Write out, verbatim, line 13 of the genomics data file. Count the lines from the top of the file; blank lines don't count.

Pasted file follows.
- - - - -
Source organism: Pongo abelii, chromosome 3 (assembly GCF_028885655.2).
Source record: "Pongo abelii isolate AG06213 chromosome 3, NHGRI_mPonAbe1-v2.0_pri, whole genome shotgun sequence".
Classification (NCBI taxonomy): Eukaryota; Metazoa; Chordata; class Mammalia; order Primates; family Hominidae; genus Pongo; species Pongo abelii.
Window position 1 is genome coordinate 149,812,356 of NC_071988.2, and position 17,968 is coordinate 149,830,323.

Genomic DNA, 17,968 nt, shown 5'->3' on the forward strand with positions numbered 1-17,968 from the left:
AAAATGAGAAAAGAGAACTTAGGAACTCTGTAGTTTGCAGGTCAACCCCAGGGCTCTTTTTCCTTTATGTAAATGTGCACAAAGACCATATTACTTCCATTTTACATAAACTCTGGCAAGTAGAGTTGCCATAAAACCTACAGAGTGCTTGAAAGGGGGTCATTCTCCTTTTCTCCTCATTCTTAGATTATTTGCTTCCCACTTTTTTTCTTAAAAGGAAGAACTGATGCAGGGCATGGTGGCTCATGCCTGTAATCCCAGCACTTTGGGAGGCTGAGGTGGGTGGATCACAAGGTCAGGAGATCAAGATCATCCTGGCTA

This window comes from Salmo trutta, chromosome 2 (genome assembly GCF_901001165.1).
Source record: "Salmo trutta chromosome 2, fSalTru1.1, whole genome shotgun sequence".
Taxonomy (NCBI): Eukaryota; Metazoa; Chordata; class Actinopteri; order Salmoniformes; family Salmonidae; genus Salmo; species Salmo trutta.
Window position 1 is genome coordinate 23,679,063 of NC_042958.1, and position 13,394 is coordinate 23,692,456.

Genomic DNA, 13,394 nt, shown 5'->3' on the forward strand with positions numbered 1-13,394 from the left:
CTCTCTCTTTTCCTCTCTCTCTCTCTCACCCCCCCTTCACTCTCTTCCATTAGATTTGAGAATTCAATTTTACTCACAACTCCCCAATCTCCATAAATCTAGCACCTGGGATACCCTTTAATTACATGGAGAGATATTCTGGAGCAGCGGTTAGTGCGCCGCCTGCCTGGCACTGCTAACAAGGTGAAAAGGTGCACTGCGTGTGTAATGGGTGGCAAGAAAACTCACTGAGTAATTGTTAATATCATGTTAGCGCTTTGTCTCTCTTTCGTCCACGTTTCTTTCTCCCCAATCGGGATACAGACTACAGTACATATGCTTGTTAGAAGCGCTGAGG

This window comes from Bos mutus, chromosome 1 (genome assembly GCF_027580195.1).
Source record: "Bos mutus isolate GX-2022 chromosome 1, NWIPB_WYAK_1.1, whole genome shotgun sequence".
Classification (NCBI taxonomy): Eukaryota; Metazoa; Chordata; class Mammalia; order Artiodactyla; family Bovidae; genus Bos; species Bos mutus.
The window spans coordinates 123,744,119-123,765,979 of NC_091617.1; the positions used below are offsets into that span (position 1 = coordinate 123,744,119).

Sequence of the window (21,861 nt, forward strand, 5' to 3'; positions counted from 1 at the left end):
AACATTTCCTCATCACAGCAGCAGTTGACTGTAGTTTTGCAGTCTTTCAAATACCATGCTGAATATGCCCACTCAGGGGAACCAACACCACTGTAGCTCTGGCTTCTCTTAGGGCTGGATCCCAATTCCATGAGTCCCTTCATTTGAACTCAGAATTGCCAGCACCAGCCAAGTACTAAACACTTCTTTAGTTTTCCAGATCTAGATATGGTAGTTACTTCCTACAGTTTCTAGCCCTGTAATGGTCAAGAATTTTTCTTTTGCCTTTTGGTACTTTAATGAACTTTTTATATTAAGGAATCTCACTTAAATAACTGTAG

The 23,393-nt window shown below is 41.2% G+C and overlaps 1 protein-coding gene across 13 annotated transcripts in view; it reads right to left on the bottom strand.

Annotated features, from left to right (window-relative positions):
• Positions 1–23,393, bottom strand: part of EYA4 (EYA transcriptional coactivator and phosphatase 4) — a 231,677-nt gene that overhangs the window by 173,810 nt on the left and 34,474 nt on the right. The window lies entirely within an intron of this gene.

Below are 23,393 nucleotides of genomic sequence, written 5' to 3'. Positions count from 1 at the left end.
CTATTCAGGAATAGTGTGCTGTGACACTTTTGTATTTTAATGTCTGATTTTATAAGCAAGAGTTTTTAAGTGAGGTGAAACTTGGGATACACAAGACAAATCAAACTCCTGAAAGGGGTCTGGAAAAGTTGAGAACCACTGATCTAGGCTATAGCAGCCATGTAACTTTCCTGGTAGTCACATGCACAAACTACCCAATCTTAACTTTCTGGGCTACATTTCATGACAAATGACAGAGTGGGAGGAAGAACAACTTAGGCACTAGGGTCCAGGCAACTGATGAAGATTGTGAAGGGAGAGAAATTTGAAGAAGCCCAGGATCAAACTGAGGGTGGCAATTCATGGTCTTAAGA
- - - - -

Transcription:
This window comes from Bos mutus, chromosome 1 (genome assembly GCF_027580195.1).